Cape Town - It seems foolhardy for the
Proteas to select anyone but incumbent Simon Harmer as main spinner when they
start the first of two Tests in Bangladesh in just over a month’s time.
There has been an unusual fluidity to the
role over the course of the last two series, against Zimbabwe (a once-off Test
last winter) and then the 2014/15 home series against West Indies.
First young off-spinning debutant Dane
Piedt of the Cape Cobras was the eye-opening man-of-the-match in the Harare
game, with an overall analysis of eight for 152, but then he badly injured his
shoulder and has battled to recover best form subsequently.
South Africa then went all-seam for the
first Test against the Caribbean tourists at Centurion, fielded their
limited-overs leg-spinning ace Imran Tahir in the second and gave another first
stab at the premier format to the Warriors’ Simon Harmer in the closing
encounter at Newlands over New Year – the last time the world’s top-ranked side
played Test cricket.
The 26-year-old impressed independent
analysts like former England “offie” Graeme Swann on that occasion, as he
grabbed 3/71 and 4/82 respectively in the series-clinching victory.
Harmer has duly been included in the
five-day squad for the all-formats Bangladeshi tour - it starts with the
one-day stuff - but the slightly surprising presence also of Aaron Phangiso,
the left-arm customer from the Lions, has raised suggestions that the latter
might be fast-tracked to the XI in Chittagong from July 21 despite his modest
record at first-class level.
Yet it seems likelier, reading between the
lines, that Phangiso - who hugely deserves decent game time in the one-dayers
after being the only wholly idle member of the World Cup squad earlier this
year -- will only play if the pitch is a truly raging turner and warrants the
omission of a staple fast bowler so both he and Harmer can turn out.
At the recent Cricket South Africa awards
in Johannesburg, Test skipper Hashim Amla told a scrum of journalists at a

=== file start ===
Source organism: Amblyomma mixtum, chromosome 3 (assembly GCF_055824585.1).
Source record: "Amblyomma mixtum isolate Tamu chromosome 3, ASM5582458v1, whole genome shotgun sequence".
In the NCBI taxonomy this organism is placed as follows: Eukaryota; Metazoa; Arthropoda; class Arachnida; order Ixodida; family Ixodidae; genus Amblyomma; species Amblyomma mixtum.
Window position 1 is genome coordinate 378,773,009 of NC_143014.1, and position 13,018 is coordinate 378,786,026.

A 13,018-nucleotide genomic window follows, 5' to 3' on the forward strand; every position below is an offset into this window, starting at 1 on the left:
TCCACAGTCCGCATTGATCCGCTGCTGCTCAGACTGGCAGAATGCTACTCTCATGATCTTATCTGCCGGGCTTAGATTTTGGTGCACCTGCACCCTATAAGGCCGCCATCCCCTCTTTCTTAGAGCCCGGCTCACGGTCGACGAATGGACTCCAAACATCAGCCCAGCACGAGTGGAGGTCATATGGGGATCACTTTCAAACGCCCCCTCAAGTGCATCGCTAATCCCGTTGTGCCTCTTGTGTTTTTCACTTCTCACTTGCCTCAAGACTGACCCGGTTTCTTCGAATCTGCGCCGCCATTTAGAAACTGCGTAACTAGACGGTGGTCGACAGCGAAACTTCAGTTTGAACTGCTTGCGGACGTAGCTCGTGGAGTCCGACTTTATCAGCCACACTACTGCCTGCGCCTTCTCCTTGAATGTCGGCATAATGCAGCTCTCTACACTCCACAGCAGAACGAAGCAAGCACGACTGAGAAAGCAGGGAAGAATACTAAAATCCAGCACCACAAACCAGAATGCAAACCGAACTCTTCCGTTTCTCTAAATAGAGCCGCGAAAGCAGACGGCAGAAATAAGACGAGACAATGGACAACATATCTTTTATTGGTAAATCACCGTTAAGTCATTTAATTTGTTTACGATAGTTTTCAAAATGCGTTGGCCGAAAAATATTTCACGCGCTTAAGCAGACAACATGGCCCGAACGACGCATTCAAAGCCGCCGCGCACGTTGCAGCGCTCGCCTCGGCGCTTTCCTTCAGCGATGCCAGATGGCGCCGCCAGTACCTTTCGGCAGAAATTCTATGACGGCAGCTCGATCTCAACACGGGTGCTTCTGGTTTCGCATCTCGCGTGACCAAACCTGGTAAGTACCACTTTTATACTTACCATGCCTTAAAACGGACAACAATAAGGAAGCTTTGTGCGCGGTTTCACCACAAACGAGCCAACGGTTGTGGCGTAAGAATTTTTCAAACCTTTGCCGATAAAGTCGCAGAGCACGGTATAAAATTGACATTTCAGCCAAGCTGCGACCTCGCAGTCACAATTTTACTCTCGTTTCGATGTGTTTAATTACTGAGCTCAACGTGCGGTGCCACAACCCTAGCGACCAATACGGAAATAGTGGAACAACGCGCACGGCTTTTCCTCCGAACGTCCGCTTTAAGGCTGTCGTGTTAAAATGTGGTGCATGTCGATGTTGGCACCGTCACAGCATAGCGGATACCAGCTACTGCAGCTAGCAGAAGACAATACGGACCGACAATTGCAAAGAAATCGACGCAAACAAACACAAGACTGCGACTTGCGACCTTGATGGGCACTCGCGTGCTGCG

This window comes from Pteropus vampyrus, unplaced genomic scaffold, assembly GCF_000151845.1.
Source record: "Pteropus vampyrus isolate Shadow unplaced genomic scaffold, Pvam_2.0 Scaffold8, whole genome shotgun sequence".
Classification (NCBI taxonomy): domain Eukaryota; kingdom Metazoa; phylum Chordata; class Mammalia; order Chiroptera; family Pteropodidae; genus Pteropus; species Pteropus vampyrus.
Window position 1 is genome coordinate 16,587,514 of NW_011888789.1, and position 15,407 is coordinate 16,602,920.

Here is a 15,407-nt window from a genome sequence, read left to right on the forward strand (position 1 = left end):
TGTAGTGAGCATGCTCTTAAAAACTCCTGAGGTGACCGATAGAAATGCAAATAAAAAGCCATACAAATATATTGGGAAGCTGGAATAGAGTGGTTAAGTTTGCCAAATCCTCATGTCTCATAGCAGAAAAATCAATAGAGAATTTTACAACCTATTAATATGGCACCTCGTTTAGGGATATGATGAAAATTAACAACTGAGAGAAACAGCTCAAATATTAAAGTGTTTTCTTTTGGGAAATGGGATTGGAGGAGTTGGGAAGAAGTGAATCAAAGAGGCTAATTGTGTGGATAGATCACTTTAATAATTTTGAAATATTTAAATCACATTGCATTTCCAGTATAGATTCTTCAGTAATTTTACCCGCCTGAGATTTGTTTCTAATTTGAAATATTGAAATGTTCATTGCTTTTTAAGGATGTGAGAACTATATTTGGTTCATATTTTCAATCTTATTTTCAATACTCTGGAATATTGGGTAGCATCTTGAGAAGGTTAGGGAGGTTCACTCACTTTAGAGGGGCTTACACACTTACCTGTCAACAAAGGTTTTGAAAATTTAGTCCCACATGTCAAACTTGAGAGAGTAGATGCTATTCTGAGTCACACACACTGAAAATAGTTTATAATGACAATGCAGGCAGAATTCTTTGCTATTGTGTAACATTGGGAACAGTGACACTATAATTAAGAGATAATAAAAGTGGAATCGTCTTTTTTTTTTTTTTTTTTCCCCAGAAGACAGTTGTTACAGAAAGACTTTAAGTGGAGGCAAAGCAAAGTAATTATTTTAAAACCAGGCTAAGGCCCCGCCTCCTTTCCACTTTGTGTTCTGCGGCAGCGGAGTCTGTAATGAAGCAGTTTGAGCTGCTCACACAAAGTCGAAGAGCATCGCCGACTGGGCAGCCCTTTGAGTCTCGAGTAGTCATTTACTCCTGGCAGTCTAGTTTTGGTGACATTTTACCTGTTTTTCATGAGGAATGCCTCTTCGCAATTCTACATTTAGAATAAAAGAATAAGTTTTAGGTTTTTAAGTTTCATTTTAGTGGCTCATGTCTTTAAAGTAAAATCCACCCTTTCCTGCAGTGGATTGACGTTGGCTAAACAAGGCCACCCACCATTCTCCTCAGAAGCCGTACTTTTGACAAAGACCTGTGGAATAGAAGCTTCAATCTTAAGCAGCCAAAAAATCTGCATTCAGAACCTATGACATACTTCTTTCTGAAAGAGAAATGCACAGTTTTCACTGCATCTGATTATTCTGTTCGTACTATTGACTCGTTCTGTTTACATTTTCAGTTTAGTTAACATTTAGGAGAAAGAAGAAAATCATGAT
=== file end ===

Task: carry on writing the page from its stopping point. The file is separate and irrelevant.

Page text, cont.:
briefing that he thought the Proteas would go into the first Test “with the
same attack” - meaning the one which did duty last time out at Newlands.
The specialists then were the traditional
pace trio of Dale Steyn, Vernon Philander and Morne Morkel, plus the impressive
Happily for the Proteas, batting
all-rounder JP Duminy, who missed that entire series through injury, is back in
the mix and will provide a credible fifth bowling option again with his own,
ever-improving brand of off-spin.
One of the arguments being used to suggest
Phangiso may instead team up with Duminy for slow-bowling duty at Chittagong is
his different style of attack as a left-armer, rather than South Africa
fielding two off-break bowlers in Harmer and Duminy.
But since when has a part-timer’s trade
been used as the key element to determine who the primary spinner should be?
That sounds a highly dubious principle, and
it is hard to envisage coach Russell Domingo and the rest of the brains trust
falling into the trap.
It is time to stop the chopping and
changing and place some faith in an incumbent; Harmer fully warrants another
crack after his Cape Town effort, where he got some turn and drift and mixed up
his pace well, and it should not be forgotten that he offers some usefulness as
a tail-end batsman too.
He boasts a first-class century and an
average of close to 30.
*Phangiso, Piedt and Duminy are among
players who have been taking part in a CSA spin bowling camp this week, given
the volume of approaching cricket for both the Proteas and SA ‘A’ looming on
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